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NASCAR explains decision to grant Kyle Larson a playoff waiver

NASCAR had “a lot of discussion internally” and “everything was on the table” before officials decided to grant Kyle Larson a playoff waiver, Elton Sawyer, NASCAR senior vice president of competition, said Tuesday.

Sawyer acknowledged the “unprecedented” situation of a driver who had qualified for the Cup playoffs missing the start of a series race race because they were racing in another event.

Sawyer said that’s why it took so long for NASCAR to grant the waiver.

With the waiver, Larson is qualified for the playoffs with his two victories.

“As we went into that weekend all communication with (Hendrick Motorsports) was (the 600) was their priority,” Sawyer said in response to a question from NBC Sports. “That was their day job. And unfortunately, the weather situation threw them a curveball, threw the industry a curveball, something we had to deal with.

“Ultimately, the effort that they made, without the weather, they’re going to be there. We feel confident that was going to happen.

“To not have Kyle Larson in our playoff and give our fans the opportunity to see him race for a championship and compete against some of the best drivers in the world, at the end of the day didn’t feel like that’s the right decision for us to make. We didn’t. We felt we got to the right spot.”

A possible option could have been for NASCAR to have granted the waiver but also penalized in some form — perhaps deducting playoff points — but NASCAR chose not to do so.

“Everything was on the table,” Sawyer said. “If you look at the rulebook, the two options were to grant it or not to grant it and anything in between that or outside of that would have been us digging deep into the rulebook to do something that just didn’t feel right to do that. Every effort was made to, with all good intentions (to get to Charlotte). I go back to this, all of our fans were looking forward to seeing Kyle compete in both the Indy 500 and the Coke 600 and that didn’t work out.”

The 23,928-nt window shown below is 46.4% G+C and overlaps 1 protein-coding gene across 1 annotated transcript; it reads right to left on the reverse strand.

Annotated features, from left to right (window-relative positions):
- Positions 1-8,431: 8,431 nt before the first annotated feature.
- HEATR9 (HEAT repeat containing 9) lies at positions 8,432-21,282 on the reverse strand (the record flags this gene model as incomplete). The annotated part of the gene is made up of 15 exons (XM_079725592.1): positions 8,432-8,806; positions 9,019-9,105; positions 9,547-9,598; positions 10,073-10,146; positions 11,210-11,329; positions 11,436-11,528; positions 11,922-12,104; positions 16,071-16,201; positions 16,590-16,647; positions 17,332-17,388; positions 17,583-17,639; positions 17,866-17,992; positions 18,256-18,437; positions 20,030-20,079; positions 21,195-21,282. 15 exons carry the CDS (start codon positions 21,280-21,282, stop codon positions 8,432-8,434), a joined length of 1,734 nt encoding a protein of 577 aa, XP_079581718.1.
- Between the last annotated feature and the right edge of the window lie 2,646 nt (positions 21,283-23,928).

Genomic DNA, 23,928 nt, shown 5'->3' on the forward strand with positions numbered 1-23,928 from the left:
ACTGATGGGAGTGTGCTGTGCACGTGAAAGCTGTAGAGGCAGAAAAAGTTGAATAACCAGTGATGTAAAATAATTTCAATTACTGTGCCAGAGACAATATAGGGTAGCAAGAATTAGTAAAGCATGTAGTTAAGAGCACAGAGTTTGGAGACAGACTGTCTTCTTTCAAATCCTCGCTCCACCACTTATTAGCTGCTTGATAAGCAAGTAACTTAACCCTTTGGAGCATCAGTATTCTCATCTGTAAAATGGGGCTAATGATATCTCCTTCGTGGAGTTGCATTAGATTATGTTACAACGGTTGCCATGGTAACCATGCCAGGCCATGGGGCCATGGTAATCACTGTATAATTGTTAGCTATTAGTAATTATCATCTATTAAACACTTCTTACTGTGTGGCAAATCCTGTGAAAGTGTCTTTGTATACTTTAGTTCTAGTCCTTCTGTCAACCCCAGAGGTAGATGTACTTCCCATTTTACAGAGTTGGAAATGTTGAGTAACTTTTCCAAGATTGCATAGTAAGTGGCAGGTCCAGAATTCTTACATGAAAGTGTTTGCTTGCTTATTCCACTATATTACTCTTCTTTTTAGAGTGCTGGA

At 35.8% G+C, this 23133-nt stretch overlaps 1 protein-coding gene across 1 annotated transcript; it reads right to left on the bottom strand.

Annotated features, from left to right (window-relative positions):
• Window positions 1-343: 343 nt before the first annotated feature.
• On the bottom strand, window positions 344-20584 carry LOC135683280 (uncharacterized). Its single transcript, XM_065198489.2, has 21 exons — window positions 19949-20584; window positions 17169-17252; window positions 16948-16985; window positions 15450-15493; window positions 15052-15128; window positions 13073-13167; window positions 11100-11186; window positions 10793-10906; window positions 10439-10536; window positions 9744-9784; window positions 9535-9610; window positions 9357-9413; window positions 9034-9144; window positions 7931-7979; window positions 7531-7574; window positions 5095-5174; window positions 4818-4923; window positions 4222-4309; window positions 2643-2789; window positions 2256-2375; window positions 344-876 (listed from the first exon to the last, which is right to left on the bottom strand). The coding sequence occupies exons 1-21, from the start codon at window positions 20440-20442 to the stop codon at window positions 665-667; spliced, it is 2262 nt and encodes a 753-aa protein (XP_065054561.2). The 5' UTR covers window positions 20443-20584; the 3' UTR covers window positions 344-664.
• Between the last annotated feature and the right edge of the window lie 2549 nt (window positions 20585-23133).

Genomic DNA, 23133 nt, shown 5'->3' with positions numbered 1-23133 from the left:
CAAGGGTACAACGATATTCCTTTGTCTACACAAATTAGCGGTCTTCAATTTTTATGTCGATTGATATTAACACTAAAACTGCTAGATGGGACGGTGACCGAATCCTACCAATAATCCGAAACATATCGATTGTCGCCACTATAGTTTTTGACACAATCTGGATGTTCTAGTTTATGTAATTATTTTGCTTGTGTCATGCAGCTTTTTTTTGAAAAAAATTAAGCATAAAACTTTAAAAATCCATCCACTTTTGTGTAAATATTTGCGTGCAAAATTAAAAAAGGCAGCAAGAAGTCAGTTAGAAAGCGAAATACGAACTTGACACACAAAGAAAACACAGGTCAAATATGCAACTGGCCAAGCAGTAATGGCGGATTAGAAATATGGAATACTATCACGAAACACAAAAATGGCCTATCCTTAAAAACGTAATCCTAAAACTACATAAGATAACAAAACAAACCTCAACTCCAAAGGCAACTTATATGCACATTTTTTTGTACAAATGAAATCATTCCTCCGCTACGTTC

Larson needed a waiver because the start of the Indianapolis 500 was delayed about four hours because of rain. That race started about 90 minutes before the Coca-Cola 600 at Charlotte Motor Speedway.

Shortly after finishing 18th in the Indianapolis 500, Larson got in an SUV on pit road and was driven to the helipad outside Turn 2 at Indianapolis Motor Speedway to fly to the airport to board a plane for Concord, North Carolina.

Larson arrived at Charlotte Motor Speedway during the race and was set to relieve Justin Allgaier in the No. 5 car before rain stopped the race. The race was not resumed.

So, what about the future? The rule is not changing but could be reviewed after the season. Should NASCAR amend the rule to not grant a waiver for a driver competing in another event, even the Indianapolis 500, the idea of a driver in racing in that race and the Coca-Cola 600 would be over. But Sawyer suggested that won’t be the case.

“We embrace the double,” Sawyer said. “We think it’s great. We want to see other drivers have that opportunity. So, we just have to make sure that we’re looking out, first and foremost, for the fans that, again, buying a ticket that we’re here in Charlotte and felt like Kyle did and the team gave every effort to be able to get here and he was ready to go and had his helmet on (before the rain).”